CMO.com: As you’ve said, the company’s digital-first approach is important. Why is it so vital?
Hargrove: Our digital-first perspective was created out of necessity. We create over 800 hours of content each year. To put that into perspective, one of our events produces more live coverage than an entire season of Monday Night Football. The sheer volume of all that great content is difficult for a traditional broadcast partner to execute. Add to that the fact that our event schedule is always changing, it was impossible for surfing to approach broadcast in a traditional way. That is why we cut the cord and pioneered global digital live streaming. We’ve been doing it for well over a decade ... and the fans have responded as evidenced by the fact we saw a 122% increase in live video plays during the 2015 season.
The second reason for our digital-first approach is our fans. We have a very young, global audience, whose average age is 32. That’s significantly younger than the NFL, NBA, and Major League Baseball. Digital is where they live and how they communicate, so it’s imperative that we focus on digital. And it’s working: The WSL has the highest social engagement of any major league sport in the U.S.—2.5x the industry average.
CMO.com: Can you highlight some of the things you’ve done on social media—on Facebook, Snapchat, and Periscope, in particular?
Hargrove: Our mission at the WSL is to continually find new ways to elevate the experience of competitive surfing for our fans. That means finding new and innovative ways to put our global digital audience on the beach, in the water, and even on a wave. As a result, our marketing team and unbelievable talents like [SVPs of digital] Tim Greenberg and Rich Robinson are pioneering new ways to leverage digital and social innovation for our fans.
For example, we were the first sports league to live-stream on Facebook and give fans exclusive behind-the-scenes content in real time. We created the world’s first drone capable of taking Snapchat photos and videos, bringing fans even closer to the action. We were the first brand to live-stream surfing directly from the ocean via Periscope. We were the first sports league to publish a true 360-degree virtual reality experience on Facebook. And, most recently, the WSL partnered with surfboard designer Haydenshapes to create the world’s first crowdsourced surfboard. Since the project began on May 1, there have been over 2 million live views of the process. Fans have dictated the design and artwork of the finished product, which was donated to charity by reigning world champ Adriano de Souza at the conclusion of the Oi Rio Pro.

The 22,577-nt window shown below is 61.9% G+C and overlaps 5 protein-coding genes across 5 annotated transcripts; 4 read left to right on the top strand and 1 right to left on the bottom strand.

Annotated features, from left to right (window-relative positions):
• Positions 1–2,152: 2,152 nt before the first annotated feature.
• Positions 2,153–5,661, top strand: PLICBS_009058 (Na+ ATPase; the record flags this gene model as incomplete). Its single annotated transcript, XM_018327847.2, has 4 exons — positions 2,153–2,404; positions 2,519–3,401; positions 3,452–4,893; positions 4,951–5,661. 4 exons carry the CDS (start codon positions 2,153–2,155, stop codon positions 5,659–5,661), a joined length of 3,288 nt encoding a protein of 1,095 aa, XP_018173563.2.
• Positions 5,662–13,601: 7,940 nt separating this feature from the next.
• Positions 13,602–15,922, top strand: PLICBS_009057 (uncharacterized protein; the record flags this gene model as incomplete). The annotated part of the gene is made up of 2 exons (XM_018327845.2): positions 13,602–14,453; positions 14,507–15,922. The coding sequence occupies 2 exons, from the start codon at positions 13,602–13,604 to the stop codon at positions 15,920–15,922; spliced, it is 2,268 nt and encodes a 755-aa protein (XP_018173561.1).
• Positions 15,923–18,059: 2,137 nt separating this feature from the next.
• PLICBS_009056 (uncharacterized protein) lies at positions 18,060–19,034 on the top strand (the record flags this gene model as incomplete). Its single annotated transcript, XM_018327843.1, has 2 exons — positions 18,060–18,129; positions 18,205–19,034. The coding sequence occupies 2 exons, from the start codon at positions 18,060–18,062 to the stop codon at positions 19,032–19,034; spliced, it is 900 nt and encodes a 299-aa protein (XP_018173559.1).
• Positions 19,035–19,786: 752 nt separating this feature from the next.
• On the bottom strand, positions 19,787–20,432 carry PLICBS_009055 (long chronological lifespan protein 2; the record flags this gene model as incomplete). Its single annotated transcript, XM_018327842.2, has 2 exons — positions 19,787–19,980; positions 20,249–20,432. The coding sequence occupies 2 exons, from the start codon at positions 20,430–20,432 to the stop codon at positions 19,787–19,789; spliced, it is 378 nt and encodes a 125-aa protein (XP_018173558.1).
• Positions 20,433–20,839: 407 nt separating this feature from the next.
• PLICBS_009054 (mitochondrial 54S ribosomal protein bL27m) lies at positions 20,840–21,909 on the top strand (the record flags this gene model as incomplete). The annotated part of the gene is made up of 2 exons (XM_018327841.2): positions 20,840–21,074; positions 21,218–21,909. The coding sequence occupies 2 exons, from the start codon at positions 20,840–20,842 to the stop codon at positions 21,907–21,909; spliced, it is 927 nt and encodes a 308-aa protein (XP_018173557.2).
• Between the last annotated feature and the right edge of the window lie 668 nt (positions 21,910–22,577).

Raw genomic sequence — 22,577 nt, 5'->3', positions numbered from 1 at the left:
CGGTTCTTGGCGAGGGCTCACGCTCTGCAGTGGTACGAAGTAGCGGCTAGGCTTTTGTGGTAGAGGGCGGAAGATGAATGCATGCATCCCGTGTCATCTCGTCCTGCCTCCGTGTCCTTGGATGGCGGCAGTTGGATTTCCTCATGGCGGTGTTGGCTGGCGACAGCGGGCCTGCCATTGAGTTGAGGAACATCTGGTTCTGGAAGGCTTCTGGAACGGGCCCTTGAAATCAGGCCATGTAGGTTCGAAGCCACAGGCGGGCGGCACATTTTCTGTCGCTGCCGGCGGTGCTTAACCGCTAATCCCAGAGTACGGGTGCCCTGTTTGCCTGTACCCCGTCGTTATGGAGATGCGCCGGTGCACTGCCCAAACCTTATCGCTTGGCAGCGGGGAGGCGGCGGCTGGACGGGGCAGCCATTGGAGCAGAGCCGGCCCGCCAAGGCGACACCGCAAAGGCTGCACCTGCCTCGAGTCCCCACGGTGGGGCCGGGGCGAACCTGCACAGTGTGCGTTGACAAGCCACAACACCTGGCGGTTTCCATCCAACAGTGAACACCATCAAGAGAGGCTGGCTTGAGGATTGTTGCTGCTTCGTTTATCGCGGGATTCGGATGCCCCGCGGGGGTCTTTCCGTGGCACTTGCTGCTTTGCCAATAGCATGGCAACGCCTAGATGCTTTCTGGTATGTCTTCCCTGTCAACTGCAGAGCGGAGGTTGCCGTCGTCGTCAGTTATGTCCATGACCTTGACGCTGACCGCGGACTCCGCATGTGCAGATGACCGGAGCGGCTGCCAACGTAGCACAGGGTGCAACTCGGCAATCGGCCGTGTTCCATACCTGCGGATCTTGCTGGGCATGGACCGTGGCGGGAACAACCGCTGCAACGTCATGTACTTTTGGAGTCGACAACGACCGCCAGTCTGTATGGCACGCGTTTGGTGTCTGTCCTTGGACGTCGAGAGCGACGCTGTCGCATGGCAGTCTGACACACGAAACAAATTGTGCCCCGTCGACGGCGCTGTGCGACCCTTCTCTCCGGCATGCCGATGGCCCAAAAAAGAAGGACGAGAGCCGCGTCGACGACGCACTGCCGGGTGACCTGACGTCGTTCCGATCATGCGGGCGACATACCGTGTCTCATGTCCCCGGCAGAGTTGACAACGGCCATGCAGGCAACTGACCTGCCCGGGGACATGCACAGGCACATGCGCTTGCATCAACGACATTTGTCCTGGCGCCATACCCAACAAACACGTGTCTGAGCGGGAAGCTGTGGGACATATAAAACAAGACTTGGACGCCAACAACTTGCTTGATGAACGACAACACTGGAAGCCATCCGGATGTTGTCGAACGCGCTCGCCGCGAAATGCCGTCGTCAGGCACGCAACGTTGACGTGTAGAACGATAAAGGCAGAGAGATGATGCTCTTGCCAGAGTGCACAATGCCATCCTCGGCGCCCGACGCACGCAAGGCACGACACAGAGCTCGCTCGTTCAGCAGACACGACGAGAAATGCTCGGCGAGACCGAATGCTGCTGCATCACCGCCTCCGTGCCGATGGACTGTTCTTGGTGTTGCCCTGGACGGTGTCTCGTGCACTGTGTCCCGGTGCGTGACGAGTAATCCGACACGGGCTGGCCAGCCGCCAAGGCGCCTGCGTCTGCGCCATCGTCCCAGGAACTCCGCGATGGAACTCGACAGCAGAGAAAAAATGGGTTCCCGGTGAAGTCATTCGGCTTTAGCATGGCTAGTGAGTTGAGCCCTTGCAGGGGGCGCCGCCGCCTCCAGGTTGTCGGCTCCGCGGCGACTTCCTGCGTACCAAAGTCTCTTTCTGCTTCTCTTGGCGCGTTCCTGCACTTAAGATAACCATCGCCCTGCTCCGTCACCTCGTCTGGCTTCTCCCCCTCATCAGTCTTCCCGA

CMO.com: The next thing I wanted to explore why geotargeting advertising is so important to your league. Can you provide an example of this in action?
Hargrove: In addition to our endemic and regional sponsors, we are fortunate to have amazing global partners, such as Samsung, Jeep, GoPro, and Airbnb. These brands often have different messages they want to run in different markets during our live broadcasts. This is why we pioneered geotargeted advertising in our global live stream, where a brand, like Jeep, can run four different messages in different regions of the world.
Our ability to geotarget on behalf of partners is something we’re particularly proud of since it gives partners the flexibility to run multiple messages during an event, and is a really powerful asset to our partnership conversations.
CMO.com: One of the unfortunate situations you’ve had to address was the highly publicized shark incident involving Mick Fanning in South Africa. What was involved for you and your team?
Hargrove: We are still in awe of Mick and the others who were in the water that day—the water patrol, his competitor, Julian Wilson, and the many others who helped him to safety. Our CEO likes to say, “You never know what you’re going to do when there’s a burning building. Will you run away or run to the building to help?” and a lot of people ran to the building in that moment last year in South Africa.
Obviously the incident was a huge global media story, and our communications team worked around the clock to ensure all of the facts were communicated accurately. Most importantly, Mick, Julian, and our water patrol were celebrated like true heroes. Yes, the event gave us a lot of exposure as a league. But, honestly, none of us ever wanted it to happen like that.
CMO.com: What has been the most surprising or unexpected thing about the job to you so far?
Hargrove: I think the most surprising thing is the speed at which we move. We create digital marketing plans for a league that puts on over 170 events a year. We are never “off,” and we are always in planning mode for the next event. We also don’t spend a lot of time planning too far in advance because the competitive surfing landscape is so unpredictable. The overall tour storylines, which athletes are contending for the world title, the conditions for the contest, and even the marketing technology are constantly changing making it difficult to plan too far in advance.
CMO.com: What does the future hold for the WSJ? What goals have you set for yourself?
Hargrove: My personal goals for my WSL experience are the following: Have we elevated the competitive surfing experience for our fans, our athletes, and our partners? Have we made the sport better by harnessing the latest technology to bring fans closer to the athletes they admire? Have we improved their overall understanding of the sport? Have we achieved our full growth potential in the right way? That’s a huge one. Yes, we want to scale the sport, but we want to do it in the right way. Never leave behind the core and move too fast. That’s a huge goal of mine. Is my team engaged and passionate? And did we have some fun along the way?